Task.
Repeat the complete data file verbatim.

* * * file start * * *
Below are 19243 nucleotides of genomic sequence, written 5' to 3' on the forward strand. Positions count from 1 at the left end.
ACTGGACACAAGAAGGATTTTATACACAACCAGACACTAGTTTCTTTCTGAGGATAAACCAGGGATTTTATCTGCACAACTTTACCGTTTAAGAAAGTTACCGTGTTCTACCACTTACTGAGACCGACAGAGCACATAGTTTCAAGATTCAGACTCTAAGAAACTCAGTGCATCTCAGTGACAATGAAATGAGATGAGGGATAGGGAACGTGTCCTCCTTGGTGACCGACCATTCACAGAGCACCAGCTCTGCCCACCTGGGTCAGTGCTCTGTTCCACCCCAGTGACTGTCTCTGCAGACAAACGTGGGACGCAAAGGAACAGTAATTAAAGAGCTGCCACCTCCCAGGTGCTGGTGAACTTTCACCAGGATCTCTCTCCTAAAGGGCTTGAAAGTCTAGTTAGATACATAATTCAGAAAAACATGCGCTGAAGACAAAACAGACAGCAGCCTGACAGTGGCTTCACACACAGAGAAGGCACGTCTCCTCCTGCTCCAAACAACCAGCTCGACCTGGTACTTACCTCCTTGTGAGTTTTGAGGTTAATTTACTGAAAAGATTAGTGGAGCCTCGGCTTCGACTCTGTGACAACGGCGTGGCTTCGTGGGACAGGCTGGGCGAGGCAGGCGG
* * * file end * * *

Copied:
Below are 19243 nucleotides of genomic sequence, written 5' to 3' on the forward strand. Positions count from 1 at the left end.
ACTGGACACAAGAAGGATTTTATACACAACCAGACACTAGTTTCTTTCTGAGGATAAACCAGGGATTTTATCTGCACAACTTTACCGTTTAAGAAAGTTACCGTGTTCTACCACTTACTGAGACCGACAGAGCACATAGTTTCAAGATTCAGACTCTAAGAAACTCAGTGCATCTCAGTGACAATGAAATGAGATGAGGGATAGGGAACGTGTCCTCCTTGGTGACCGACCATTCACAGAGCACCAGCTCTGCCCACCTGGGTCAGTGCTCTGTTCCACCCCAGTGACTGTCTCTGCAGACAAACGTGGGACGCAAAGGAACAGTAATTAAAGAGCTGCCACCTCCCAGGTGCTGGTGAACTTTCACCAGGATCTCTCTCCTAAAGGGCTTGAAAGTCTAGTTAGATACATAATTCAGAAAAACATGCGCTGAAGACAAAACAGACAGCAGCCTGACAGTGGCTTCACACACAGAGAAGGCACGTCTCCTCCTGCTCCAAACAACCAGCTCGACCTGGTACTTACCTCCTTGTGAGTTTTGAGGTTAATTTACTGAAAAGATTAGTGGAGCCTCGGCTTCGACTCTGTGACAACGGCGTGGCTTCGTGGGACAGGCTGGGCGAGGCAGGCGG